Truths You Can Use

Truths You Can Use


Why Jews Don’t Have a Pope

jewish pope

Chutzpah is a Yiddish word with no exact English translation. The closest English equivalent would be “audacity” or “boldness.”

But chutzpah also contains an element of passion, social concern and self-confidence. Someone with chutzpah knows what he believes, and knows that he is right.

Chutzpah Makes a Pope Impossible

Perhaps the embrace of chutzpah has doomed any effort to appoint a Pope-type figure  for the Jewish people. There have been periodic attempts throughout history to do so, and even today certain communities have “chief rabbis.”

Yet, the power of any one individual in Judaism is determined by influence, not law or regulation. One can only earn influence, and not simply obtain it by virtue of position.

The nature of Judaism itself also makes the appointment of any “infallible” leader impossible. Here’s why:

1. A group carries more weight than an individual: In Jewish tradition, a majority of scholars determines the law. No one individual–even God–can determine what one must do and believe.

The classic example of this truth comes in a talmudic story in which a group of rabbis determines that a certain ritual item is kosher, even when God says it is not. The rabbis answer God by saying, “You’re in Heaven. We’re on earth. We need to figure this out!”

2. What we do matters more than what we believe: In Judaism doctrine is seconary to behavior, and the proper behavior has already been determined in Biblical and talmudic law. The role of contemporary religious leaders is to interpret those laws, and not to mandate new ones.

3. Disagreement is a religious value: Judaism has always seen debate and discussion as a means to discovering truth. The notion of an infallible leaders does not fit in this worldview.

4. Judaism has no sacraments: Catholicism is built around the belief that priests have certain functions no one else can fill. Only a priest can conduct a mass or perform the last rites. In Judaism, rabbis have no distinct privileges. Any educated layperson can perform a wedding, lead a worship service or teach Jewish law.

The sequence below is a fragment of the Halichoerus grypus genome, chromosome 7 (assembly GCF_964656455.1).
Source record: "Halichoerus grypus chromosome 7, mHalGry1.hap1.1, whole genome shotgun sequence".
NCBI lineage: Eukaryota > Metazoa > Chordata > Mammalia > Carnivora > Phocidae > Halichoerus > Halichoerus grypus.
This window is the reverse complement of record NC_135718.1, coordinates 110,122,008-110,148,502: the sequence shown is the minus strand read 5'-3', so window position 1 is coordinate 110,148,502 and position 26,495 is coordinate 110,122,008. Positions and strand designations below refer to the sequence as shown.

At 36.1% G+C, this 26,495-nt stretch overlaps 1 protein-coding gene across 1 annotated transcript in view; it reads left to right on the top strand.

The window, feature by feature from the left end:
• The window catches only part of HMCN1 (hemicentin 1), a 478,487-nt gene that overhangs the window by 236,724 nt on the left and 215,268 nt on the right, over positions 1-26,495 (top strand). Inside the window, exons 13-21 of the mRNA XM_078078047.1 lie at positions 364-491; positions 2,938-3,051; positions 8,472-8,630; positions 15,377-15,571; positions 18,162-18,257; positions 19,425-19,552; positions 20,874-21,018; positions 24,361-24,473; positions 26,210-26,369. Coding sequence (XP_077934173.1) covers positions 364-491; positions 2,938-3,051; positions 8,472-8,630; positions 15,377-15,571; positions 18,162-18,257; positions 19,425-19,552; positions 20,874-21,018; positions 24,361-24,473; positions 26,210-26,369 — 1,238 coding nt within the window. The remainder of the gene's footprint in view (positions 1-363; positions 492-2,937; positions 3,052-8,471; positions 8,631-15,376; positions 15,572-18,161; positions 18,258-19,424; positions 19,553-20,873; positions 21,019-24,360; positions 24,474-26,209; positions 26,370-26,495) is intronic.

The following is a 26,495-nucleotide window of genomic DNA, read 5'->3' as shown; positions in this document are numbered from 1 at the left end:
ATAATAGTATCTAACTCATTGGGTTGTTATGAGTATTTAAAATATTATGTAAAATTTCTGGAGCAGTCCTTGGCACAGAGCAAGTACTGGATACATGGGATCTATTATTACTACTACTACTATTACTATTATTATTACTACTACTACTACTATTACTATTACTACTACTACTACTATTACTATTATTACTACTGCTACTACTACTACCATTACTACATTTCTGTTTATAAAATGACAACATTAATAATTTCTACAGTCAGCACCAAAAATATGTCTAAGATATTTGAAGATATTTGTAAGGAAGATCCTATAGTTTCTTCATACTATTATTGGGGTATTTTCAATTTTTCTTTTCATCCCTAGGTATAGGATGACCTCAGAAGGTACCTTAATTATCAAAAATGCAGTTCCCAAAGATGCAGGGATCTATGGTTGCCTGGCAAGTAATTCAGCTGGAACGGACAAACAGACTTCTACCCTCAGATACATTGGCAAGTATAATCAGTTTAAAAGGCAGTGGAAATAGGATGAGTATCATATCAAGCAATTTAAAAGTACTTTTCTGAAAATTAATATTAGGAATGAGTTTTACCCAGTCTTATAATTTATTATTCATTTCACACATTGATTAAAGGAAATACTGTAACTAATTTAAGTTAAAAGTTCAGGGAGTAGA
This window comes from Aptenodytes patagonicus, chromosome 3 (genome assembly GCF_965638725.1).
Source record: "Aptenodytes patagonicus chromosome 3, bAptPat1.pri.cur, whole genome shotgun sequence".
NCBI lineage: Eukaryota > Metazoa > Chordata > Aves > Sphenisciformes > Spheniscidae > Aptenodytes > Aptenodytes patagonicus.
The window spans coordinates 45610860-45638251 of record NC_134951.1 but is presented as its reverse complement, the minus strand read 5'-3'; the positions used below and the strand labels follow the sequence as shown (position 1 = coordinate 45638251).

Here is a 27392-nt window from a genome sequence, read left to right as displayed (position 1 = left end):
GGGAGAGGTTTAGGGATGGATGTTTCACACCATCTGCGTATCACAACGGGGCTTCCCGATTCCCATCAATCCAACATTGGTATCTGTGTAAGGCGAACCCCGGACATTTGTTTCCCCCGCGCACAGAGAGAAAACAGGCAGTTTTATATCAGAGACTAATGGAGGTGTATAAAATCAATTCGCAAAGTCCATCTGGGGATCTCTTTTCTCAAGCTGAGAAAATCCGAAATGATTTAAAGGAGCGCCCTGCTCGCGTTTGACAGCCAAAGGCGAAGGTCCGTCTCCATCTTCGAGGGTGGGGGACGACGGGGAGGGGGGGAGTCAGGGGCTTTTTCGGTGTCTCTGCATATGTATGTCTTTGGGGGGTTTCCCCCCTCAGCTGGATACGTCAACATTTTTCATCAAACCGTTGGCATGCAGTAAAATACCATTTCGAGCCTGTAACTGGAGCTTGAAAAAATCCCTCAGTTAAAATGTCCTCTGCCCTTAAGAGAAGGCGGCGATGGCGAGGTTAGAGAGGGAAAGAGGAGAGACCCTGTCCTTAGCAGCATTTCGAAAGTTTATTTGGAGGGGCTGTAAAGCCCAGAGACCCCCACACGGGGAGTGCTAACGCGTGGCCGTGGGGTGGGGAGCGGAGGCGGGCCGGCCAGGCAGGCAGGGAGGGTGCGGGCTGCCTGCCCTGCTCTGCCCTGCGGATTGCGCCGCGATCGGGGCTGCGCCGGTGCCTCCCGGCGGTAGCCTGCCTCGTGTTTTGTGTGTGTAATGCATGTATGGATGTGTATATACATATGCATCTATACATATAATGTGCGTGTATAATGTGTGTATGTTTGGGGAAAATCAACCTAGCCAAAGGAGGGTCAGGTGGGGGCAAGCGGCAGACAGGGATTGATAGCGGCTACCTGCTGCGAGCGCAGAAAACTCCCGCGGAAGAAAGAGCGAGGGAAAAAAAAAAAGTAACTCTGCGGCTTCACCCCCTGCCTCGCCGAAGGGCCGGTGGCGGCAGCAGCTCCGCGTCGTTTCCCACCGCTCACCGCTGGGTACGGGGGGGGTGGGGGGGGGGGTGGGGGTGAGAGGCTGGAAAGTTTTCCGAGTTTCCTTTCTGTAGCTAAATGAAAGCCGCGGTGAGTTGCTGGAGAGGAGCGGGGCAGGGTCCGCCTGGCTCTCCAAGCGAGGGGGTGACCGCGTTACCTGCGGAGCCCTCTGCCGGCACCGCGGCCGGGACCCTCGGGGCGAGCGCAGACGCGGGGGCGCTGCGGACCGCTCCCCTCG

5. It wouldn’t work: About 120 years ago, a group of Jews in the New York wanted to appoint a Chief Rabbi for America. They paid a great deal of money to bring over a famous rabbi from Europe. They set him up in a big office with the title “Chief Rabbi.”

He immediately began issuing laws and opinions. People got angry. They challenged his views. They stopped going to his synagogue. They said the only reason he was chief rabbi was that somebody painted those words on his office door.

Within six years, he was out of the job. Since then no one has tried to fill it.

To receive Rabbi Moffic’s weekly digest of Jewish wisdom, click here.



  • tabithakorol

    This was wonderful, insightful information.

Previous Posts

Why We Still Love Fiddler on the Roof After 50 Years
As I child I could not sit through movies or meals. Sitting through a musical was out of the question. Yet, when I was seven, my parents decided to take me to see Fiddler on the Roof. Looking back now as parent of a seven-year-old, I would not have been so bold. Since that first experienc

posted 6:59:14pm Sep. 16, 2014 | read full post »

The Secret to Healing From Pain
I sat with the two children of a mother who had just passed away. They were recounting her life for me in preparation for the funeral. As we spoke, the mother’s long-time caretaker came into the room. She began to speak about their relationship. Though her English was not perfect, the three

posted 12:35:43pm Sep. 10, 2014 | read full post »

Do You Know What Hurts Me? A Story
  A great rabbi went into a bar. He overheard a conversation between patrons.   One said to the other, “Friend, do you love me?” “Of course I do,” the second man replied. “We’ve known each other our whole lives.”   “Then tell me, friend,” said the first man, “

posted 1:01:07pm Sep. 01, 2014 | read full post »

Does Religion Cause War?
Deadly images on television tear at our heart. We wish for the violence in Israel to end. This land, sacred to three global religions, seems endlessly mired in conflict. Does religion just

posted 12:36:26pm Aug. 17, 2014 | read full post »

The Healing Power of Laughter: The Jewish Genius of Robin Williams
In Jewish tradition we have a special greeting for a genius. Upon meeting such a person, we say, Blessed are You, Eternal God, Source of Life, who has given from His wisdom to flesh and blood.  Had I ever met Robin Williams, I would surely have said it. Williams was a singular genius. He brought

posted 2:26:21pm Aug. 12, 2014 | read full post »




Report as Inappropriate

You are reporting this content because it violates the Terms of Service.

All reported content is logged for investigation.